All technical equipment required for the production of the counterfeit notes was seized. This was the largest criminal organisation involved in the production and trafficking of counterfeit US$, euros, and Colombian pesos. During this eight month investigation the different techniques used by the counterfeiters were identified, as well as the routes used to distribute in Europe, the United States, Panama, Costa Rica, Venezuela and Ecuador.

195.  In August this year there was another spectacular operation in Bogotá, when as a result of cooperation between Spain and Colombia, organised by Europol, counterfeit Euro notes to a record value of €11 million were seized. The equipment used to make the notes was also seized, and arrests made.[73]

196.  There was a divergence of views between the Home Office and SOCA on the value of these agreements. Mr Storr said: "As far as wider partnerships are concerned, we are fully behind Europol's efforts to establish working relationships with third countries outside the European Union, with European and other bodies involved in law enforcement. We think that partnership approach is very much the way to go."(Q 20)

197.  SOCA pointed out the limitations following from the data protection requirements. It did not challenge the need for these, but complained that "many of these agreements are restricted to 'strategic' matters only and have delivered little by way of tangible benefits. The experience suggests Europol should spend less time pursuing such external agreements and focus on delivering its goals within the EU."(p 25) In oral evidence Mr Wainwright told us that the amount of legal and political effort needed to get such strategic agreements signed was such that very often the dividend that followed was not great; "the cooperation agreements that Europol has with Russia, for example, and other countries is limited to the exchange of strategic information only, threat assessment papers and so on, which sometimes is helpful but has a natural limit in terms of how useful it can be."(Q 93)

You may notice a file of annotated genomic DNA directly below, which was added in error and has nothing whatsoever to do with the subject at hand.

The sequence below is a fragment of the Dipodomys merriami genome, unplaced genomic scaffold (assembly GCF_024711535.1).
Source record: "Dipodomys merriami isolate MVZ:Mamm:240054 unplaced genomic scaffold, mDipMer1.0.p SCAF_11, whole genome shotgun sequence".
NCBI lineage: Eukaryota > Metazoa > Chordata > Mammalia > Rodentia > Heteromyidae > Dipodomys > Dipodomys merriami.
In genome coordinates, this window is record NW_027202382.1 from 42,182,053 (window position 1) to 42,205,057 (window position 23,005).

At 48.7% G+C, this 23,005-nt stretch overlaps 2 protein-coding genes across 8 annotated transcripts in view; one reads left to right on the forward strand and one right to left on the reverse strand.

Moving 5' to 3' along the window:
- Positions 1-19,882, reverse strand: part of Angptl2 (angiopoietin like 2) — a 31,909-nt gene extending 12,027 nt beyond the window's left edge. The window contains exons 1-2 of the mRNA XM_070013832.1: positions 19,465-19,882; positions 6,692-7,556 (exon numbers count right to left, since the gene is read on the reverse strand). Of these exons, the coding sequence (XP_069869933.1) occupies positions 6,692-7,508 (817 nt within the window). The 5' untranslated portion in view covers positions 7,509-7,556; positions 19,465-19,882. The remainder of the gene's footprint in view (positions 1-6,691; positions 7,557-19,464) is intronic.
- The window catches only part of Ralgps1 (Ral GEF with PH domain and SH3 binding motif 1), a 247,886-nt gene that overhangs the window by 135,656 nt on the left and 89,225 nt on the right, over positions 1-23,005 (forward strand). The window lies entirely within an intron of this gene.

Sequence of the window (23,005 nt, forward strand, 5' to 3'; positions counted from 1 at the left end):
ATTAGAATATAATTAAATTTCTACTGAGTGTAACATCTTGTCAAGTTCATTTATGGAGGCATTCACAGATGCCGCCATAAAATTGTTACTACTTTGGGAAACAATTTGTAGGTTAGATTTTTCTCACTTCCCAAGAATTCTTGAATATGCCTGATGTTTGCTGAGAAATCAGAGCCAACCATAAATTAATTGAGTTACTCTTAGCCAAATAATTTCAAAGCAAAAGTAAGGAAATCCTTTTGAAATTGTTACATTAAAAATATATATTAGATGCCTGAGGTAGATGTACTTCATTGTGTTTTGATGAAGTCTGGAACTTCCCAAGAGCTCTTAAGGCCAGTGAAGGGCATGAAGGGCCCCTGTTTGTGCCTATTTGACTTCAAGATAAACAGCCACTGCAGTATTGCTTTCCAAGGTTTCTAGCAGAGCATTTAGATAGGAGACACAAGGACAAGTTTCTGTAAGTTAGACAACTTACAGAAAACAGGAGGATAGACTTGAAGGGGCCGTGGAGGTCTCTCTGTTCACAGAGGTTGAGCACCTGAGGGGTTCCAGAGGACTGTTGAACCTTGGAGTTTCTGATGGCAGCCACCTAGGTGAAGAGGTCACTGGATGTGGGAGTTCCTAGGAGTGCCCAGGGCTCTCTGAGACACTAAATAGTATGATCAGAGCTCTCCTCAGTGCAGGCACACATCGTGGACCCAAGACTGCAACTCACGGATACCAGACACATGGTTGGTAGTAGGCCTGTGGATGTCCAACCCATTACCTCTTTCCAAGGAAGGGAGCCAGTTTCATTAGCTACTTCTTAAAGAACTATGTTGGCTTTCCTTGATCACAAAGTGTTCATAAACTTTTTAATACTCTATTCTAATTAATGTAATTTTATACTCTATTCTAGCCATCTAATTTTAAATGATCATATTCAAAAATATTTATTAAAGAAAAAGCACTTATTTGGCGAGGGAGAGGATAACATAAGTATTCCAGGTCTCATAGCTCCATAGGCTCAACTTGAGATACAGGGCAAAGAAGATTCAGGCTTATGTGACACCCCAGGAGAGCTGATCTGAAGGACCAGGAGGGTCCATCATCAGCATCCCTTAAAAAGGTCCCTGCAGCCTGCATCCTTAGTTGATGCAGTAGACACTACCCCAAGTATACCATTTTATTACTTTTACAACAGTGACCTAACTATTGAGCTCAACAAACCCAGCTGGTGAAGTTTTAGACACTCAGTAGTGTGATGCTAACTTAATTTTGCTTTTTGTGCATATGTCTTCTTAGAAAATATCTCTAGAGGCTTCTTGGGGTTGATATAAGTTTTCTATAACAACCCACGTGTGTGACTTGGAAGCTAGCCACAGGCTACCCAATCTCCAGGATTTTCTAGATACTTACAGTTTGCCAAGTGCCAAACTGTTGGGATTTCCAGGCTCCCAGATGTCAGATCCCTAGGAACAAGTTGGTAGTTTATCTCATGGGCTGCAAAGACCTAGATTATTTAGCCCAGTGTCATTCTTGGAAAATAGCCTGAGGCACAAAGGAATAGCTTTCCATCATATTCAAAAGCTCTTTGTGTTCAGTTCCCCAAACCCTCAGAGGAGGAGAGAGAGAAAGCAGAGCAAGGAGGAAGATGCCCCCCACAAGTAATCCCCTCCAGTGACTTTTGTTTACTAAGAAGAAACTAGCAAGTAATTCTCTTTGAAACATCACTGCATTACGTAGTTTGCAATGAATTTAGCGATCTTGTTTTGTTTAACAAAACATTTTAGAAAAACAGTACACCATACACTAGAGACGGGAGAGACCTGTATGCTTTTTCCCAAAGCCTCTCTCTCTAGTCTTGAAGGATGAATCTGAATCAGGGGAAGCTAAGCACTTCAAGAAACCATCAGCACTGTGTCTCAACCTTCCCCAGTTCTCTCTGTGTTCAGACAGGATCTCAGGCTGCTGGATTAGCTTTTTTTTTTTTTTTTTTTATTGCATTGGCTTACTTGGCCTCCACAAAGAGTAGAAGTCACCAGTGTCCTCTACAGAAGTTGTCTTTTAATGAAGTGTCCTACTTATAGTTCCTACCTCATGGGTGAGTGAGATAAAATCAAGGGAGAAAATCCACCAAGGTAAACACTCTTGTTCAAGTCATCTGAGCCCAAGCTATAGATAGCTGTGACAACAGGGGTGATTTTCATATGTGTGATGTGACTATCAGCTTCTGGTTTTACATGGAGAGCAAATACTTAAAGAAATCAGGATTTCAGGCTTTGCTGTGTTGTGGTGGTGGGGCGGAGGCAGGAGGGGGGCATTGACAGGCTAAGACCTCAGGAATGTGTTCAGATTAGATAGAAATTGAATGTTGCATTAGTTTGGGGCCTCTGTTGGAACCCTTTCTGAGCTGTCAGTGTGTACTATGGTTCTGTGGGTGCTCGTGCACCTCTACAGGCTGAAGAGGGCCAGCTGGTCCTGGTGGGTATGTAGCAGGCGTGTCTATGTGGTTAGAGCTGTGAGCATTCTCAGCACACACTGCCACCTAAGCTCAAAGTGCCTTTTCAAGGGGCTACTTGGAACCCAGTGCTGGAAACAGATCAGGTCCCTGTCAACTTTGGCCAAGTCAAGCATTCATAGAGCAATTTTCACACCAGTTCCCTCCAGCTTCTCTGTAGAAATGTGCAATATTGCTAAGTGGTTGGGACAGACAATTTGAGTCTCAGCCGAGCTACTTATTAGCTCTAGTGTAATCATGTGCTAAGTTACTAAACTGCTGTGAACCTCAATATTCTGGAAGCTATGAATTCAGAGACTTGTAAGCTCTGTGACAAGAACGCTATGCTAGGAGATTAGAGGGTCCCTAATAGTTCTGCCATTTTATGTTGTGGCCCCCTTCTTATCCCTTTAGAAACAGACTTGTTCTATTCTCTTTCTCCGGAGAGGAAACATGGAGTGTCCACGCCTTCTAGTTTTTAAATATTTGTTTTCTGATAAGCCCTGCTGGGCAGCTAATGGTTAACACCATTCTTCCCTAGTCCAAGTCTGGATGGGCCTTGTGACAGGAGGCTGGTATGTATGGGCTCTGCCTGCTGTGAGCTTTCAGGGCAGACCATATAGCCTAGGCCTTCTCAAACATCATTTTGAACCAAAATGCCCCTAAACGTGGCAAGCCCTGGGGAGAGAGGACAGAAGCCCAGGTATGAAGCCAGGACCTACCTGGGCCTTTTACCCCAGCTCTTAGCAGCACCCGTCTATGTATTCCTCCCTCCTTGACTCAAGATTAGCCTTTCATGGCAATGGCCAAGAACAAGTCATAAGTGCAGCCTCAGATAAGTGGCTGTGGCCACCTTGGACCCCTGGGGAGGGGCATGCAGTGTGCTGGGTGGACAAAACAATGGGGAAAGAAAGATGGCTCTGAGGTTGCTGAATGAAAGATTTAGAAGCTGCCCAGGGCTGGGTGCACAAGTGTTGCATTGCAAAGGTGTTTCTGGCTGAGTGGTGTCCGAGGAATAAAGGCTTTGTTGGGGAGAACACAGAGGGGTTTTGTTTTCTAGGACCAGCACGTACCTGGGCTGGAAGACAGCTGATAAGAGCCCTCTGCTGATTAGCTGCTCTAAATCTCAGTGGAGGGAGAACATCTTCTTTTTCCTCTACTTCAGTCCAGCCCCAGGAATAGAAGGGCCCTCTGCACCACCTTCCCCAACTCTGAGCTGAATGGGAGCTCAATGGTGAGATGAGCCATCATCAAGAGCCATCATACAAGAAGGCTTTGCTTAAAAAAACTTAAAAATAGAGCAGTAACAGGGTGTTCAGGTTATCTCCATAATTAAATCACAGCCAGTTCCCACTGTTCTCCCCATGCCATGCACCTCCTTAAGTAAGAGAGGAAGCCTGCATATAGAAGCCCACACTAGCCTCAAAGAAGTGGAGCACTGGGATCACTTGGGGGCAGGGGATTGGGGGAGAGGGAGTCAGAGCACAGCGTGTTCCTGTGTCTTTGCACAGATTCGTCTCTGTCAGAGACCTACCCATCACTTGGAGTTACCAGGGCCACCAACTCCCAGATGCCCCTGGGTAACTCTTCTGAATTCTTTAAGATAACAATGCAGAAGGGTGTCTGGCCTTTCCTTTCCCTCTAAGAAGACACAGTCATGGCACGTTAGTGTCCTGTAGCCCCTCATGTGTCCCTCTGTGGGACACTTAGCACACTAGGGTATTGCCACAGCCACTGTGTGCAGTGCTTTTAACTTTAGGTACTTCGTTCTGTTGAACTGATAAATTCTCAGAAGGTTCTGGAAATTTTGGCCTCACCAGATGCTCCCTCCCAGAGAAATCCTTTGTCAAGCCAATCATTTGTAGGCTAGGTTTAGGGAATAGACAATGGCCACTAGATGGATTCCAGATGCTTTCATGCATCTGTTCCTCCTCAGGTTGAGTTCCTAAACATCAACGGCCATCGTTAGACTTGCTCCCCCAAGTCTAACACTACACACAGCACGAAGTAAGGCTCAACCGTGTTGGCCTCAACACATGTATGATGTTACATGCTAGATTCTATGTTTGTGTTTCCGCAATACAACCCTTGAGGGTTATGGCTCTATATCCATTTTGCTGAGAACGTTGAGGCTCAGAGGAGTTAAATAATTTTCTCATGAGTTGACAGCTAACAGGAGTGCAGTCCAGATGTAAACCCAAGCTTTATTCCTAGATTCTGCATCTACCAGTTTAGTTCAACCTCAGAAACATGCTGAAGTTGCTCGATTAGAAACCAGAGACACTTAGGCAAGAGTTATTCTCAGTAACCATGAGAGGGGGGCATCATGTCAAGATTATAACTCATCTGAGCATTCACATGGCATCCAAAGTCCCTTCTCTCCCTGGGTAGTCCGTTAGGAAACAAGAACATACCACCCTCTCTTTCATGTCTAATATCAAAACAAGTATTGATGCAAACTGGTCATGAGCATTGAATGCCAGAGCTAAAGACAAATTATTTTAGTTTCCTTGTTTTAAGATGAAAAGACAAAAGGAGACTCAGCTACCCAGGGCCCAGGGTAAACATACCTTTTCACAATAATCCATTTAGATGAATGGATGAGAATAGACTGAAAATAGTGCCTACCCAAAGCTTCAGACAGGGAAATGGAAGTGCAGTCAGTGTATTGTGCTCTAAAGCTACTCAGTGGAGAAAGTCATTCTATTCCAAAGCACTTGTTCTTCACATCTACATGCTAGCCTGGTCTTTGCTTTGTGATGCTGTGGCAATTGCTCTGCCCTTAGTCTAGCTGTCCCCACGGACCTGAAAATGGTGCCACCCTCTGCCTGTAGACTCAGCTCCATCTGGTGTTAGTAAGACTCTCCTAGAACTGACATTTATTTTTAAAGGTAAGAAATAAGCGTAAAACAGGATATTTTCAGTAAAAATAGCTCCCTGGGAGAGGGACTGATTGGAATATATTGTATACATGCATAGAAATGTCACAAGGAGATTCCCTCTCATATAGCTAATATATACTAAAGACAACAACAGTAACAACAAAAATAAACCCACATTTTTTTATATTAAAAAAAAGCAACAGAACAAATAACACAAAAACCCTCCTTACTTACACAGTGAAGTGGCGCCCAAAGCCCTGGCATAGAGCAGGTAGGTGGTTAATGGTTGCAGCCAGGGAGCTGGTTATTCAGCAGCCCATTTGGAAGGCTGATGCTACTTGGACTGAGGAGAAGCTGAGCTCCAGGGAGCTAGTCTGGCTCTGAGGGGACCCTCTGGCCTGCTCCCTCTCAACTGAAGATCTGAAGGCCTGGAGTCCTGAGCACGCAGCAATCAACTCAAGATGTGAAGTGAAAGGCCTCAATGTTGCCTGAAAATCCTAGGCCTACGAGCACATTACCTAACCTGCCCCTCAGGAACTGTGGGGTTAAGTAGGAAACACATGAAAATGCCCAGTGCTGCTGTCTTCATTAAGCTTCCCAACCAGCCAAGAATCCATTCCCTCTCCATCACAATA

67   Europol Annual Report for 2007, p 19. Back

68   Document 9086/08. Back

69   Letter of 5 August 2008 from the Netherlands Ambassador to the Chairman of Sub-Committee F, p 208. Back

70   The headquarters of these organisations are spread widely in the EU. While Eurojust, like Europol, is based in The Hague, OLAF is based in Brussels, Frontex in Warsaw, CEPOL in Bramshill, Hampshire, the ECB (with its interest in the counterfeiting of Euros) in Frankfurt, and EMCDDA in Lisbon. Back

71   We deal in Chapter 8 with the procedure for deciding on the adequacy of a data protection regime. Back

72   Europol Annual Report for 2007, p 25. Back

73   Europol press notice of 29 August 2008. Back